In the days of dark, crowded rooms, neon lights and quarters clinking in pockets, there was a single measure of success: the leaderboard. Those who were able to figure out each game’s particular intricacies were able to record their mark – usually as three white letters on a black screen – next to the record of their achievements. The more successful the player, the higher on the screen they were. Telling who was the best at a particular game was easy – all you’d have to do is take a peek at the list and check out who was on top.
Above: Those numbers used to mean something, etc., etc.
This isn’t a trip down Nostalgia Road. Hell, I’m too young to remember the glory days of the arcade games. I do, however, find it incredibly interesting that games are the only artistic medium that can tell its audience that they’re experiencing a particular work in the way that the creator intended it. By getting the maximum possible score in, say, Pac-Man, you know that you’ve played the game in exactly the way that its developers intended.
In a gaming landscape obsessed with giving the player as much choice as possible, there’s value in telling them that they’re doing something exactly right. Implying that there is an ultimately proper way to play the game tells the player that there’s a particular story that the developer wants to get across. Second, it places value on failure. If the player fails, they know exactly what that failure was worth. If used properly, game narratives could benefit greatly from score systems.
Above: In a less abstract sense, failure used to be worth exactly 25 cents. Kind of chilling when you think about it that way
Obviously, we can’t just go tossing numerical scores into every game we play. Most contemporary games wouldn’t gain anything from explicitly telling the player how they’re doing. Numerical ratings have to actually mean something in the world of the particular game that they inhabit. In a way, games like Bayonetta or Vanquish do something like this. Unfortunately, despite having scores at the end of every level, the scores don’t really have much weight in the narrative. Scoring well or poorly doesn’t mean anything in the long term, other than throwing names up on the leaderboards.
Fortunately, there are a few games that come close to showing how high scores can hold great meaning within a game’s narrative. L.A. Noire, for example, has a star-rating system that lets the player know how well they did with each interrogation. These ratings are presented as reports from commanding officers, implying that the higher-ups are watching your progress and deciding when Cole Phelps will be ready for a promotion. One of the failures of L.A. Noire comes when Phelps is promoted regardless of the success of the player. If these rankings had any bearing on the way Phelps’ career advanced, they could have been a really interesting way to tell each player’s particular story.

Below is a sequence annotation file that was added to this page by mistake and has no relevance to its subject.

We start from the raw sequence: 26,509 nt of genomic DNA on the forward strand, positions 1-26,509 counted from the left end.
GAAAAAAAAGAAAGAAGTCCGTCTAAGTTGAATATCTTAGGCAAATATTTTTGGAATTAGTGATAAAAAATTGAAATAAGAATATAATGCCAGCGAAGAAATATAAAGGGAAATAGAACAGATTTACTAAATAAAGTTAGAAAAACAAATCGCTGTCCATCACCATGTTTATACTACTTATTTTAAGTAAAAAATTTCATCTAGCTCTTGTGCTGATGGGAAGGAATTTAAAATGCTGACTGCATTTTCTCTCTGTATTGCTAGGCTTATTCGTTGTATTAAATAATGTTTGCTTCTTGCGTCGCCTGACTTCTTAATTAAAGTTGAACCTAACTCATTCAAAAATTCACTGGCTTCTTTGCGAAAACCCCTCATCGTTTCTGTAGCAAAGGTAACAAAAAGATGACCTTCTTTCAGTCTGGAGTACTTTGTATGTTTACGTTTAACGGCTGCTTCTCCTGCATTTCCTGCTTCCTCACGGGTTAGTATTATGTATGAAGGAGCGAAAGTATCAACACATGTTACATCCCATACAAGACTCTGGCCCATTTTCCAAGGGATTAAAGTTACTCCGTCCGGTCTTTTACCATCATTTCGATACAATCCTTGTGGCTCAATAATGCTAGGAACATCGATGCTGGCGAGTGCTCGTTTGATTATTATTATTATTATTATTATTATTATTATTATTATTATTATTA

Above: Hey, look at this clue. Or don't! Cole gets promoted either way
In a less direct manner, the BIT.TRIP games have something similar. Each game in the series is seemingly harder than the last, forcing the player to figure out how to play them through trial by fire. With each subsequent attempt, players are forced to look closer and closer to what exactly is happening. The possibility of a new high score is a possibility to discover a new aspect of the game’s abstract narrative.
Granted, I don’t think there have been any games that have successfully wound a scoring system into their narrative, mostly because there aren’t many games that have scores that deal with player failure in a meaningful manner. With a scoring system that implies a perfect way to play, there needs to be an option for those that choose to not follow the stringent rules the developers have put in place.
In the case of L.A. Noire, not scoring perfectly would often lead to a loss of story segments. I’ve praised the idea of losing story for failures in the past, but I think in this case it wasn’t quite the scoring system that was called for. If a low rating from the commanding officers had led to demerits or slower progress through the game, then the scoring system would actually mean something, rather than being completely arbitrary. A rebel bonus, if you will.
A major problem with the way scores are dealt with currently is that most of them are completely arbitrary rankings. They don’t mean anything. In the arcades, a high score would have meaning in more of a meta sense. Those around you would know exactly how well you did, and suddenly your score carried great personal weight. You had achieved something. As it stands, outside of online leaderboards, that value doesn’t really exist. Can we figure out a way to have these rankings hold value in our game narratives, beyond simply showing off who is the best?
So, developers: Tell us when we’re doing it right. Tell us when we’re doing it wrong. Not everything in games has to be completely at the player’s whims. Let scores tell us that we’re adhering to your vision, and let us know when we’re moving away from that vision. But most importantly, make sure it makes sense within the context of the narrative.